Andrew Holness — A prime minister on the move

Raulston Nembhard

Saturday, March 11, 2017

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When Andrew Holness was monarchically anointed head of the Jamaica Labour Party (JLP) by then Prime Minister Bruce Golding, I was one of the strong critics of such a move. It was not that I thought Holness did not have it in him to be a good leader. In fact, his stint at the ministry of education had demonstrated latent leadership and management capabilities which, if properly honed and directed, could augur well for him as a future leader of the party and government. My concern arose out of a visceral suspicion of such anointing of political leaders in a democracy.


I felt then, and still feel, that those who aspire to leadership - especially of a political party - must face the acid test of competition for that office. Furthermore, it would isolate others who felt that their time had come and could cause deep fissures to arise within the party.


Needless to say, the net result of Andrew Holness’s anointing was the later leadership contest for the presidency of the party by veteran JLP politician and loyalist Audley Shaw. Some would forget the deep tension in the party when the contest was fully engaged, and combatants on either side spewed invectives at each other. The JLP was in a tailspin and never seemed to get its act together. Andrew was seen as a "my way or the highway" sort of person, challenging those who could not get with his programme to head for the proverbial exit.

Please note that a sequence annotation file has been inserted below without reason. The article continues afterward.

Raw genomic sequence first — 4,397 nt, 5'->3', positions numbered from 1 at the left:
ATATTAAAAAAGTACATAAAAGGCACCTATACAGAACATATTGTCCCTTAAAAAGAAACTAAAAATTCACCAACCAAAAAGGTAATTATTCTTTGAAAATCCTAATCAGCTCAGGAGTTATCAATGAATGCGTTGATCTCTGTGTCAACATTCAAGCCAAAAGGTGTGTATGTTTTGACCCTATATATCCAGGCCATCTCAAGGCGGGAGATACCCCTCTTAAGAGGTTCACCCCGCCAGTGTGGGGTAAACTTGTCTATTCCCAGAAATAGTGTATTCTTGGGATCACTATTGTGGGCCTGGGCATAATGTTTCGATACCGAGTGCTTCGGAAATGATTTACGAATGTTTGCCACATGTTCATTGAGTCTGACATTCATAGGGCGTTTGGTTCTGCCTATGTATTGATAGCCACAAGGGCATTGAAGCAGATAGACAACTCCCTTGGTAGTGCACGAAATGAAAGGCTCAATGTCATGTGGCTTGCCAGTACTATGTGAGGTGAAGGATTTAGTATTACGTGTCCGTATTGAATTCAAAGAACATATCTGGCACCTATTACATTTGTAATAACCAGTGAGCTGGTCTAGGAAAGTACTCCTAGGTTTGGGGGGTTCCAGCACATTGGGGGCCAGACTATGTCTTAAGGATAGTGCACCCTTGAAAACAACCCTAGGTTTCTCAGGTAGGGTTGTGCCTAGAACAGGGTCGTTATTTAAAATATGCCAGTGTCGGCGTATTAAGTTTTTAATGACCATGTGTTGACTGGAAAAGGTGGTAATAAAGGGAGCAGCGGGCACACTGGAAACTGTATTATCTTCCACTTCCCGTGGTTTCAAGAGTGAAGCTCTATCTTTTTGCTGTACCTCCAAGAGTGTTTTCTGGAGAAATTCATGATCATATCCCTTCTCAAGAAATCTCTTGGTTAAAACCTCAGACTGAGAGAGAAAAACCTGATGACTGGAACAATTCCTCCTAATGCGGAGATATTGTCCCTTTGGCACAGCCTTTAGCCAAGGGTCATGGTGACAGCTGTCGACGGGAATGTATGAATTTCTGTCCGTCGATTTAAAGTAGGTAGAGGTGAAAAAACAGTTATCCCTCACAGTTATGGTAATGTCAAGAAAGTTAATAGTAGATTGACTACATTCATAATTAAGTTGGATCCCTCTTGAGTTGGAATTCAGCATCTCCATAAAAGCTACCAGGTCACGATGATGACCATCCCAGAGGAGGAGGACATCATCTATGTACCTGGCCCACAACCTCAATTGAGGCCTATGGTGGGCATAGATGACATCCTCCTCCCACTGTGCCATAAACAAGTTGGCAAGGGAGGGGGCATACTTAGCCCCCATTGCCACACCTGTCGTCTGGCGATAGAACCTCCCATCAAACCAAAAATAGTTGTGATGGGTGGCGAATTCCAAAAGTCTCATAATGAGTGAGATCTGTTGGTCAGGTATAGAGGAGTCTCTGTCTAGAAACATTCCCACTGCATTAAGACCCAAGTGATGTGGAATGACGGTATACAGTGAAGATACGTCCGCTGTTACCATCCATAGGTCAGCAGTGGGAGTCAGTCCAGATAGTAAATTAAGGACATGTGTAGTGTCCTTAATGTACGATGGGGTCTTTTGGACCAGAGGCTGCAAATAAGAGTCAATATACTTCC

He won the leadership contest, which frankly should have occurred before the anointing, but political egos that have been bruised do not heal easily, and so discontent continued in the party as Holness’s leadership was seen as lacking. Party stalwarts like Mike Henry, Delroy Chuck, Daryl Vaz, and Chris Tufton - who had had disagreements with Holness - were alienated from the mainstream of JLP politics. The party once again seemed destined to reassert its long stint in the Opposition political wilderness.


But almost overnight, like a mushroom on well-dewed bovine mess, Andrew emerged as a confident new leader of the JLP. He had listened well to the ultimatum given by influential members of his party to "shape up or ship out". These members were understandably concerned about the drifting direction of Alexander Bustamante’s party, and needed Andrew Holness to come up with a set of leadership criteria to justify his continued leadership of the party.


And he responded by reaching out to his erstwhile detractors. In the run-up to the February 25, 2016 General Election he demonstrated that he was the person truly in charge of the party. The public was sold the idea that grievances had been settled and the party was well on the way to healing and readiness for government. The people seemed to have bought into this, as the JLP’s razor-thin margin in the elections demonstrated.


Since assuming the role of prime minister on his own merits, Holness has shown himself to be a prime minister on the move. He is now more confident than he has ever been. He has demonstrated a humility in governance that is very refreshing and that is a far distance away from charges of arrogance that have come from some detractors. Part of this newfound confidence is evidenced in his communication style. He talks to the Jamaican people as one who is genuinely interested in their welfare. He is studiedly concerned that his policies in fighting crime do not injure the human and civil rights of the ordinary Jamaican. This is commendable, given the long history of those rights being trampled on by successive governments.


He listens to important stakeholders in maintaining the integrity of the environment. I believe that his stance in this matter is largely responsible for the Chinese not announcing a coal-fired plant to be built at Alpart at Nain in St Elizabeth. This may also be responsible for the shelving of the Goat Islands project as conceived by the previous People’s National Party (PNP) Government. Those who say that he arrogantly does not listen to people are indulging in an alternate universe of fake news. It is really not true. Neither is it true that he does not engage the press as if he has anything to hide.